One of our readers, G. P., sent me the following questions: What is the difference, in terms of value, of a work that is signed and a work that has been attributed to a painter? Does the reputation of the expert have some influence on this? How to choose the right expert?
These are good questions and while I have touched on them in past issues, now might be a good time to revisit them. I will jump in with: How to choose the right expert? In today’s market, there are many dealers who hold themselves out as ‘experts’ on a particular artist or period. It is great PR for someone to claim that they are an expert on an artist, or period … it not only makes them feel important, but creates a feeling of confidence in potential clients. What you need to do is pay less attention to what the individual claims and more to what the art world has to say. Do a little research, the Internet is a great place to start, and try to determine if they are truly an expert.
It is advisable to see if a catalogue raisonné has been published, or is currently underway, for the artist in question. If so, try to contact the author/authors to solicit their opinion on the level of expertise the dealer may have. You will also want to determine if the author/authors are considered, by people in the art world, to be truly knowledgeable on the artist. Is their opinion solicited before works are sold on the public market? Do they provide letters of authenticity or photo-certificates? Have they written scholarly articles on the particular artist or period? Is their opinion currently considered the last word on the subject? Have they seen the work you are considering?
During your research you will find instances where more than one individual is considered an expert on a particular artist … two that immediately come to mind are Courbet and Cortès. Currently there are two competing research projects underway concerning the works of Courbet and I have seen instances where the two experts disagree on a work. If that is the case, my advice would be to find another work to buy … who needs any hassles in the future. With Cortes, there are a number of experts; two that have written books, Klein and Verdier, as well as a number of dealers who specialize in his work. While we do not publicly hold ourselves out as an ‘expert’ on Cortès, we are constantly being asked for our opinion on works by other dealers and auction rooms. So according to some people, we are ‘experts’ on Cortès’s work. In instances where there are a number of experts, you want to be sure that at least one of those ‘experts’ have seen the work and deemed it authentic. You also want to be sure that the gallery you are purchasing the work from, gives you a lifetime authenticity guarantee in writing.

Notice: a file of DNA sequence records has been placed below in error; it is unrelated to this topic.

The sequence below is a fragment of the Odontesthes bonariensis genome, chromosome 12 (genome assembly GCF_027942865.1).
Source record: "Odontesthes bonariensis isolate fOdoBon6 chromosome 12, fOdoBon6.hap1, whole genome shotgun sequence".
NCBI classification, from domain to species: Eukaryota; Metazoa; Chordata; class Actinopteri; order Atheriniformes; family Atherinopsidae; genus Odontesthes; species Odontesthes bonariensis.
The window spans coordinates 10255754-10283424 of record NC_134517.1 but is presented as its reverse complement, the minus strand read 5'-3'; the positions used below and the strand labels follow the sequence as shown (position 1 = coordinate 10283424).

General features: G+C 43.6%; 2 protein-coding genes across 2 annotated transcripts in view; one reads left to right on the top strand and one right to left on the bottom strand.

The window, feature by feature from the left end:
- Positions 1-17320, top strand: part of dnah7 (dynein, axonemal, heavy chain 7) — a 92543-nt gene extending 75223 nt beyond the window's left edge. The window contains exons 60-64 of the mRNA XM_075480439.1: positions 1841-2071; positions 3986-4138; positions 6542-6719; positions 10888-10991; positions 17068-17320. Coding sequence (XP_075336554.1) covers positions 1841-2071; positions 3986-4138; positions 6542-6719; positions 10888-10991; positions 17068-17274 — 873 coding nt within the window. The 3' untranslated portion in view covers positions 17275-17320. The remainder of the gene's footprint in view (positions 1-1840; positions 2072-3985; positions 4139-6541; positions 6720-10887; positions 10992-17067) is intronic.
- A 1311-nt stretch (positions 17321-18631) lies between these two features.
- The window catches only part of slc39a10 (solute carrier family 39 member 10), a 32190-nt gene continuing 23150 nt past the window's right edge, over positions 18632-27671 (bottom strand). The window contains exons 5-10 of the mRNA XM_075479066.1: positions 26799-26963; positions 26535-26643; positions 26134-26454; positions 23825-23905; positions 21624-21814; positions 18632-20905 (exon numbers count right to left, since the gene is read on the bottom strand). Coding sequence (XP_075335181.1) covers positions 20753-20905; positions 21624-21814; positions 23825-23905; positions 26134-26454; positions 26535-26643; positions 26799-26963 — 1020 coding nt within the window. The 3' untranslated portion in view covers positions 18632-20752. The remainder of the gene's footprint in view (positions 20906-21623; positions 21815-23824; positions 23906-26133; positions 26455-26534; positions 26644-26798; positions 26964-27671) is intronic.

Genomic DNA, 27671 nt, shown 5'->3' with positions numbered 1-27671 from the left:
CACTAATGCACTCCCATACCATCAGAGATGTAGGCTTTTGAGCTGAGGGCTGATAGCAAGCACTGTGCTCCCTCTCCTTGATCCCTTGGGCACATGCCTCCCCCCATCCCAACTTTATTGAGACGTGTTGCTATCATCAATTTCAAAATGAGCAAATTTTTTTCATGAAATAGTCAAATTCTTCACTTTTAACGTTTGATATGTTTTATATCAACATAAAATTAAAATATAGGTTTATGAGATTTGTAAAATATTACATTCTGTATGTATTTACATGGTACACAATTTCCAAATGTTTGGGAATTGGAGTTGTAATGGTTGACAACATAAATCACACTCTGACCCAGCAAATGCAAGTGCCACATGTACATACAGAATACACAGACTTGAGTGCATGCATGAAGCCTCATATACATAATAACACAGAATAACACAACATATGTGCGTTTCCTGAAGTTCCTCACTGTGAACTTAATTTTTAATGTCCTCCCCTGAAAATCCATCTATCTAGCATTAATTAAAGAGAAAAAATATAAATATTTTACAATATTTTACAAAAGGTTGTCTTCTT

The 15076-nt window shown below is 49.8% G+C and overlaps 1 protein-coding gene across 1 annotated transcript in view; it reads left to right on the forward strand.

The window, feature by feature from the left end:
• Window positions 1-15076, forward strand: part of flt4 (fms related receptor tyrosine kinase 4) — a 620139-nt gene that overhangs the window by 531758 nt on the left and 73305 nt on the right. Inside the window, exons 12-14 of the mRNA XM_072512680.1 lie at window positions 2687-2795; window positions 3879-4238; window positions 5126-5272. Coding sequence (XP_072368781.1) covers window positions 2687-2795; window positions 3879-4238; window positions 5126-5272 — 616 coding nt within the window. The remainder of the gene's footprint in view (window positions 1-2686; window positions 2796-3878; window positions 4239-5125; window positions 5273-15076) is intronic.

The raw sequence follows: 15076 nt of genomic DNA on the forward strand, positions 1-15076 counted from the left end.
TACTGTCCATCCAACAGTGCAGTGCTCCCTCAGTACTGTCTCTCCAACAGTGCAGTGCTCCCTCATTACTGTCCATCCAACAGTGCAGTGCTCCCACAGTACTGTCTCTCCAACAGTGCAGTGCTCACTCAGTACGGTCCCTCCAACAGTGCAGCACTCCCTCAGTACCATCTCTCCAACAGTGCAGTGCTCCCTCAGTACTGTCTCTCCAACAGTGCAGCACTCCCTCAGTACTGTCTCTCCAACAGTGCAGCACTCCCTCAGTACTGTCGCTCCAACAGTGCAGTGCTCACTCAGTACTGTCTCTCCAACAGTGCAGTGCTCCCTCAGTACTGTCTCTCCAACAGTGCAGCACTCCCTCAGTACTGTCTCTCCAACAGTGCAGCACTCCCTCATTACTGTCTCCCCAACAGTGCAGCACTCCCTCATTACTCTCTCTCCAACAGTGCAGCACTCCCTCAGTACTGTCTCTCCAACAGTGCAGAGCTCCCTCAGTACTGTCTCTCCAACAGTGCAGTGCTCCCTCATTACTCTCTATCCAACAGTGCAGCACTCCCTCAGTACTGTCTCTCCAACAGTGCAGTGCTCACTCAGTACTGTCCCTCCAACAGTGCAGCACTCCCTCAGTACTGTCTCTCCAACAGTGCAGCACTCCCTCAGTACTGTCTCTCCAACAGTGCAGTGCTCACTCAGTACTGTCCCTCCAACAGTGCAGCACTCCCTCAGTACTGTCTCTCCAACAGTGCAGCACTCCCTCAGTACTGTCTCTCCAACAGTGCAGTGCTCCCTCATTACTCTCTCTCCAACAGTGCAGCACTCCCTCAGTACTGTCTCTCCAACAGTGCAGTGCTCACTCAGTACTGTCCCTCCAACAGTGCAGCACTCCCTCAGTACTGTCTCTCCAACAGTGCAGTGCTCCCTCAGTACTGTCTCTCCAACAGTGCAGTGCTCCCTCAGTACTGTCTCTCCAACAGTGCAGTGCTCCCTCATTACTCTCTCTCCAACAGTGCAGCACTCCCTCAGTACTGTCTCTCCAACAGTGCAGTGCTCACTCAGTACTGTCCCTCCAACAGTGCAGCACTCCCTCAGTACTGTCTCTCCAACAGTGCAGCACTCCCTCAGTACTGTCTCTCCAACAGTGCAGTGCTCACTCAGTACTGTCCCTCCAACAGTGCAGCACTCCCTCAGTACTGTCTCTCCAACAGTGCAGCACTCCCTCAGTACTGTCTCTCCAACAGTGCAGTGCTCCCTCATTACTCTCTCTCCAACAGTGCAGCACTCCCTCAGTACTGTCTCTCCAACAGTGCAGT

In reality, most people are not going to go to these lengths, so my best advice is to work with galleries/dealers that have been buying and selling art from your period of interest for a long time. It takes years of looking at good and bad paintings to get a feeling for the work; and those individuals who have been buying and selling paintings for decades are more likely to know the right ones from the wrong ones. This is not a guarantee, but the more one sees, the better their eyes become at spotting something that just does not look right. You also want to make sure that the galleries you deal with do their due diligence … even if they are considered experts in the period they specialize in. While we are considered by many people in the art world to be experts in 19th century paintings we always contact the current experts for artists like Bouguereau, Corot, etc. to make sure the paintings we are offering are either illustrated in the catalogue raisonné or will be included in an upcoming supplement.
It is important to remember that even if you find a knowledgeable dealer, you are not assured of being offered a good quality painting by an artist … it just means that your chances of buying an authentic painting are better. A real painting and a good quality painting are two entirely different things.
The next question is: What is the difference, in terms of value, of a work that is signed and a work that has been attributed to a painter? I am going to rephrase this question for the purpose of this article and say … what is the difference in value between a signed and unsigned painting by an artist? Initially, it is important to know if the artist normally signed his works. If so, and you have your choice between two similar works (one signed and one unsigned) I would recommend buying the signed one … there will be less issues to deal with when you decide to resell it.